I was a little surprised to see that the player boards (which have the turn phases and clan powers) are not included in the core game, but only in the Warchief expansion. Hopefully, the core game will have some sort of player aid card if it doesn’t include these. The finished version of the player boards will be two-piece modular boards: the left side includes the player reference and the player color; the right side has the clan icon, clan power, and warchief ability. Like the colored bases, it’s an extra consideration that allows players to mix and match colors and clans, in case you have a favorite color but don’t want to be stuck playing the same clan every time.
How to Play Northgard: Uncharted Lands
You can download a copy of the rulebook here.
The goal of the game is to be the first to control 3 closed territories with large buildings or score the most points in 7 rounds.
Place the starting tile (which has a different back) in the center of the play area, with the rest of the tiles shuffled in a face-down stack to the side. Place all of the building tiles, the resource and fame tokens, and the Unrest cards in a supply. Shuffle the development cards and put 7 cards per player into a deck, returning the rest to the box.
Each player takes 14 warriors, 6 starting cards, and their 3 clan cards. (Note: the Tabletopia module and my prototype included the warchief expansions, so the images also show the clan sheets and the warchief miniature.) The 6 starting cards are the same for each player, but marked with their player color, and show the four primary actions in the game. (Everyone also has 2 Feast cards, which let you choose any of the four actions.) Shuffle your 6 starting cards and your level 1 clan card to form your starting deck. Set your level 2 clan cards aside for now.
Choose a starting player and give them the first player marker. Each player will get some starting resources based on turn order.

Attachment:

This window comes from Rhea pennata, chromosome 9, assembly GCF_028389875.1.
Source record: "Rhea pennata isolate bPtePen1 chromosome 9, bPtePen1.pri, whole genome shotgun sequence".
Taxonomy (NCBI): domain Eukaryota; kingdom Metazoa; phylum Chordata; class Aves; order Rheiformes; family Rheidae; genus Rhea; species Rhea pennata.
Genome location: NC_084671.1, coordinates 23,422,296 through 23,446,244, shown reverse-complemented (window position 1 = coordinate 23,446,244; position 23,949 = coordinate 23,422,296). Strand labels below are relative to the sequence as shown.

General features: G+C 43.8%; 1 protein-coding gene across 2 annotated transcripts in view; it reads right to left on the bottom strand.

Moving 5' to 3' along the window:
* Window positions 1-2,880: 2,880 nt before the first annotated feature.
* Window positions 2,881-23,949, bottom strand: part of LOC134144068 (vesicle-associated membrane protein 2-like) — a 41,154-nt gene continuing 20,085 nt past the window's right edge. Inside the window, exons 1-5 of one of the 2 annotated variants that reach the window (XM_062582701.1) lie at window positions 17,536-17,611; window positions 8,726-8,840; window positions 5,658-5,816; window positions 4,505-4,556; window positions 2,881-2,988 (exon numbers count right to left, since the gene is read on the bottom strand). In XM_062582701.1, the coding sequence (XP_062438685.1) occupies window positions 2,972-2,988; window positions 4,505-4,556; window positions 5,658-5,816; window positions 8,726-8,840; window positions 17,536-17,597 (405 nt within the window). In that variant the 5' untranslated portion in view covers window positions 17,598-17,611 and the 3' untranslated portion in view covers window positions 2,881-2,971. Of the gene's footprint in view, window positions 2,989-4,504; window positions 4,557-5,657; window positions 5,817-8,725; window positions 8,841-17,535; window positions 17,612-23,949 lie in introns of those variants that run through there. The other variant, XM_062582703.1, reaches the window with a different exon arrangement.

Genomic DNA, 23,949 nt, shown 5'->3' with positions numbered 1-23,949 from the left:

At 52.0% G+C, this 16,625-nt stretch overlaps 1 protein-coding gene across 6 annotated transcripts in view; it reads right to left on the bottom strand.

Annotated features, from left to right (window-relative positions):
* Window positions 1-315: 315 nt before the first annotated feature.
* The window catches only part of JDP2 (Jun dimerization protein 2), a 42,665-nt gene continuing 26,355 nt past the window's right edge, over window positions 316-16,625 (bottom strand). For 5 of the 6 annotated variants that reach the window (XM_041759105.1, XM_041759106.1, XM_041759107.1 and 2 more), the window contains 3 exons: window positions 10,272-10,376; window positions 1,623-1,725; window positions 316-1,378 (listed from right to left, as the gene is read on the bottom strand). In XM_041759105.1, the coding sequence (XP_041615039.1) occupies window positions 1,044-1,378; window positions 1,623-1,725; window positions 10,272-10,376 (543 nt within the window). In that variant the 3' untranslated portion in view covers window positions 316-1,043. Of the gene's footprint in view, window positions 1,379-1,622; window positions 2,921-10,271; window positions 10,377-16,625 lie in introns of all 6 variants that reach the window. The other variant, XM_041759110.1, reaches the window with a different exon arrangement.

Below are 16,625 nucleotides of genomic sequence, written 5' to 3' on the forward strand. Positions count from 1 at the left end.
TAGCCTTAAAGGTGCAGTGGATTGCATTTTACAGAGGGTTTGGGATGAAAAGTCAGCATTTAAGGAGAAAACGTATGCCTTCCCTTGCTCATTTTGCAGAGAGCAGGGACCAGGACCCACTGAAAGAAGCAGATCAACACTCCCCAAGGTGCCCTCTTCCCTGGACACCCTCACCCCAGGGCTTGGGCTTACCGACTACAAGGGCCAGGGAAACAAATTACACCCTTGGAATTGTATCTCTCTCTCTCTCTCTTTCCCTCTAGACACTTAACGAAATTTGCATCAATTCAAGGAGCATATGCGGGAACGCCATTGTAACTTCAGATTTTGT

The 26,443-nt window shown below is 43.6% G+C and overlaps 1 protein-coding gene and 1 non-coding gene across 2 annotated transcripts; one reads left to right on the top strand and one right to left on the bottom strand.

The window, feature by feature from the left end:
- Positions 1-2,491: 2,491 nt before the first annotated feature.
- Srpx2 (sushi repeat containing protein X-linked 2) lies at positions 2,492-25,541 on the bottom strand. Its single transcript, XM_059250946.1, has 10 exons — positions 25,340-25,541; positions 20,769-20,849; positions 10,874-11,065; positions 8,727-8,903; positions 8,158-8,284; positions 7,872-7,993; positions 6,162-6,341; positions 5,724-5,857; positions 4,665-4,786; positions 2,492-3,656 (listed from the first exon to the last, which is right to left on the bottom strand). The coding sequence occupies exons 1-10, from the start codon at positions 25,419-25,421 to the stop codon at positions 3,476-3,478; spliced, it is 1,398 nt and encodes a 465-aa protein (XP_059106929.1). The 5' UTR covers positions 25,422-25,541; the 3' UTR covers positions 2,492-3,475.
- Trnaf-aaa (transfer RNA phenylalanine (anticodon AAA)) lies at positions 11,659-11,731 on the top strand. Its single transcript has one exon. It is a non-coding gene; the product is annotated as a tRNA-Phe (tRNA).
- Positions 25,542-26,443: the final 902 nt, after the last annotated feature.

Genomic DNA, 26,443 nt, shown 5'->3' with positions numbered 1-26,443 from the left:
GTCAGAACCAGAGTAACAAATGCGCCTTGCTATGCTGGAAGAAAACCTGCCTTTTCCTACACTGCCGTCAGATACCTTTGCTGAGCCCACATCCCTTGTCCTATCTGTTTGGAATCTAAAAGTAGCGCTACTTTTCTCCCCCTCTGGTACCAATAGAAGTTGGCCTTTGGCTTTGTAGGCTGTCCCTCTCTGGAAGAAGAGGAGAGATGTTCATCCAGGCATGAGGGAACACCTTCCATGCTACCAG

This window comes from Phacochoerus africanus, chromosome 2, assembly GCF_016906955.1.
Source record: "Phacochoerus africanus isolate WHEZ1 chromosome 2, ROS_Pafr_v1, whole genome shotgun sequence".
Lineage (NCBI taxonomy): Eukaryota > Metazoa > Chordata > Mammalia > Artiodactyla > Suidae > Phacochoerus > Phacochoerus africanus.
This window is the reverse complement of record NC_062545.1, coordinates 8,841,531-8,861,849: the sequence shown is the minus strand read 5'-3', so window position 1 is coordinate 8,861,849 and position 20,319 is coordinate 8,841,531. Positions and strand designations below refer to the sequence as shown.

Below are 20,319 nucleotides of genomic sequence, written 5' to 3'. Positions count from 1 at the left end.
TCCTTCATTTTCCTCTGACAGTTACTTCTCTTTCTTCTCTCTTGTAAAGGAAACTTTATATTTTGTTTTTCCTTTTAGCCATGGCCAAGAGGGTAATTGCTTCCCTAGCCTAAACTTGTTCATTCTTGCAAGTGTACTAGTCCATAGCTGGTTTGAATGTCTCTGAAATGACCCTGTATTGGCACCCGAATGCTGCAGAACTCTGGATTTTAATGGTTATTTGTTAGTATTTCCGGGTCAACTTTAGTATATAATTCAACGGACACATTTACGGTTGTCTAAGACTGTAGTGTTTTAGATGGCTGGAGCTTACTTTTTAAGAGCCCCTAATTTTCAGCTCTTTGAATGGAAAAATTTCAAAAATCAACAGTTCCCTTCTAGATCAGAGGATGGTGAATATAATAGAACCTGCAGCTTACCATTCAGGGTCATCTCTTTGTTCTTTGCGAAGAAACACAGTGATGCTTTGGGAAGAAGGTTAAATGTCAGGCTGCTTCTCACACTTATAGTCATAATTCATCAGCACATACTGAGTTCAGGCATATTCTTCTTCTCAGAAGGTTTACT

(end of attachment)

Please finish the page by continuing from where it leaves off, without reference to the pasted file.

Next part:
Then, each player will draw a tile, add it to the map, and place 3 of their warriors in one territory of that tile to create the starting map.
Northgard is a deck-building game, so each player has their own personal deck and discard pile. If you need to draw cards and have none left in your deck, shuffle your discard pile to form a new deck and continue drawing.
The game will take up to 7 rounds, and each round has the following steps:
Start: Each player draws 4 cards from their own deck. Reveal as many cards as there are players from the development deck.
Actions: This is where the bulk of the game happens. Unlike many deck-building games, you won’t usually play out your whole hand on your turn. Instead, players will take one action at a time, going around the table in turn order, until everyone has passed. There are several possible actions.
- Play a card: Put a card from your hand into your active area to use its effect. You may additionally play any number of flash cards, marked with a lightning bolt, before or after your main card.
- Wait: Put a card into your active area, but do not use its effect.
- Replace a card: Put a card into your active area without using it, pay 1 rune, and draw a card from your deck.
- Remove a card: Pay 2 runes, and remove a card from your hand and return it to the box.
- Upgrade: Put a card into your active area without using it, pay 2 runes, and put one of your level 2 clan cards into your hand.
- Pass: Discard your hand and all cards in your active area, and then choose one of the face-up development cards and place it on top of your deck. You will no longer take actions for the rest of this round. If you are the first to pass, you also take the first player marker for the next round.
Harvest: Each player collects resources (food, wood, and runes) from the territories they occupy; some territories have resources printed on the tiles, and some buildings also produce resources. Each player also collects fame (points) for closed territories they occupy: 1 point if the territory only spans 2 tiles, and 2 points if it is larger. The Altar of Kings building also produces 3 fame if you control it, whether the territory is closed or not. You may trade resources with the supply at a 3:1 ratio.